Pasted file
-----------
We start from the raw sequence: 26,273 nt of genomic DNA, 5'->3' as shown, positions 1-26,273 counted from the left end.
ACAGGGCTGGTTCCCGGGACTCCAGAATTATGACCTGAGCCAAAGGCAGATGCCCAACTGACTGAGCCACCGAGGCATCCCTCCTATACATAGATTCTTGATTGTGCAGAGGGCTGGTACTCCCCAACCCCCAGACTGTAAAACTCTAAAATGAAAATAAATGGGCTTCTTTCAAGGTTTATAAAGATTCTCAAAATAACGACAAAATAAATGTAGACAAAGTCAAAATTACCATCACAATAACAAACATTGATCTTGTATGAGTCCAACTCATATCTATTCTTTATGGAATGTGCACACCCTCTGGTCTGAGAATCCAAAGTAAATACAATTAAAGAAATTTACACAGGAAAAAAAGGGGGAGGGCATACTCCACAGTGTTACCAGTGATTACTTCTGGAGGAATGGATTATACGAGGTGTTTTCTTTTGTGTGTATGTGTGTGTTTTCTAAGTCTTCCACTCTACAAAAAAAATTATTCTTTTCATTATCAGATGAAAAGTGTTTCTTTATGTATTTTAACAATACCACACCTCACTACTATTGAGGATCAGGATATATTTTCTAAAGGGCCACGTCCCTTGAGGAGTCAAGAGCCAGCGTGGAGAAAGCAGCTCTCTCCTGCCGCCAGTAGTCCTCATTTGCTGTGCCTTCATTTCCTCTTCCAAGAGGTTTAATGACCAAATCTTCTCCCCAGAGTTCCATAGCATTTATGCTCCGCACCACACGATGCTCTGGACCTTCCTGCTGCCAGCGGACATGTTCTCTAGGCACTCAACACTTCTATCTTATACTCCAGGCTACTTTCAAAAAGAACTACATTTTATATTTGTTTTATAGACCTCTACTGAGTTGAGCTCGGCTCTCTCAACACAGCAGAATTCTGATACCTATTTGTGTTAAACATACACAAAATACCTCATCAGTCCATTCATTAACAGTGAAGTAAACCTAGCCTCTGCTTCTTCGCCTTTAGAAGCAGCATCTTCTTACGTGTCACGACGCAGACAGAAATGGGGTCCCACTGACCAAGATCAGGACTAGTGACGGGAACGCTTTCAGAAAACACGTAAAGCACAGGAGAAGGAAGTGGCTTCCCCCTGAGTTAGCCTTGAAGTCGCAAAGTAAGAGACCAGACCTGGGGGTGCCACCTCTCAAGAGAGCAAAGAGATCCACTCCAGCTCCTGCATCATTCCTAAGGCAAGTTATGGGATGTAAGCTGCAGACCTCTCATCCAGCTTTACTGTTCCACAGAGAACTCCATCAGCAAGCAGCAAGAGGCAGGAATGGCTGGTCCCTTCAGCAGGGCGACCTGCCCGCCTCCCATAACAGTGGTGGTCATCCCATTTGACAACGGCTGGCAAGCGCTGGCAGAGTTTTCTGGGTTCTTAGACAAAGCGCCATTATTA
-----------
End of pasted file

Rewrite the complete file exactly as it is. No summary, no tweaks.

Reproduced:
We start from the raw sequence: 26,273 nt of genomic DNA, 5'->3' as shown, positions 1-26,273 counted from the left end.
ACAGGGCTGGTTCCCGGGACTCCAGAATTATGACCTGAGCCAAAGGCAGATGCCCAACTGACTGAGCCACCGAGGCATCCCTCCTATACATAGATTCTTGATTGTGCAGAGGGCTGGTACTCCCCAACCCCCAGACTGTAAAACTCTAAAATGAAAATAAATGGGCTTCTTTCAAGGTTTATAAAGATTCTCAAAATAACGACAAAATAAATGTAGACAAAGTCAAAATTACCATCACAATAACAAACATTGATCTTGTATGAGTCCAACTCATATCTATTCTTTATGGAATGTGCACACCCTCTGGTCTGAGAATCCAAAGTAAATACAATTAAAGAAATTTACACAGGAAAAAAAGGGGGAGGGCATACTCCACAGTGTTACCAGTGATTACTTCTGGAGGAATGGATTATACGAGGTGTTTTCTTTTGTGTGTATGTGTGTGTTTTCTAAGTCTTCCACTCTACAAAAAAAATTATTCTTTTCATTATCAGATGAAAAGTGTTTCTTTATGTATTTTAACAATACCACACCTCACTACTATTGAGGATCAGGATATATTTTCTAAAGGGCCACGTCCCTTGAGGAGTCAAGAGCCAGCGTGGAGAAAGCAGCTCTCTCCTGCCGCCAGTAGTCCTCATTTGCTGTGCCTTCATTTCCTCTTCCAAGAGGTTTAATGACCAAATCTTCTCCCCAGAGTTCCATAGCATTTATGCTCCGCACCACACGATGCTCTGGACCTTCCTGCTGCCAGCGGACATGTTCTCTAGGCACTCAACACTTCTATCTTATACTCCAGGCTACTTTCAAAAAGAACTACATTTTATATTTGTTTTATAGACCTCTACTGAGTTGAGCTCGGCTCTCTCAACACAGCAGAATTCTGATACCTATTTGTGTTAAACATACACAAAATACCTCATCAGTCCATTCATTAACAGTGAAGTAAACCTAGCCTCTGCTTCTTCGCCTTTAGAAGCAGCATCTTCTTACGTGTCACGACGCAGACAGAAATGGGGTCCCACTGACCAAGATCAGGACTAGTGACGGGAACGCTTTCAGAAAACACGTAAAGCACAGGAGAAGGAAGTGGCTTCCCCCTGAGTTAGCCTTGAAGTCGCAAAGTAAGAGACCAGACCTGGGGGTGCCACCTCTCAAGAGAGCAAAGAGATCCACTCCAGCTCCTGCATCATTCCTAAGGCAAGTTATGGGATGTAAGCTGCAGACCTCTCATCCAGCTTTACTGTTCCACAGAGAACTCCATCAGCAAGCAGCAAGAGGCAGGAATGGCTGGTCCCTTCAGCAGGGCGACCTGCCCGCCTCCCATAACAGTGGTGGTCATCCCATTTGACAACGGCTGGCAAGCGCTGGCAGAGTTTTCTGGGTTCTTAGACAAAGCGCCATTATTA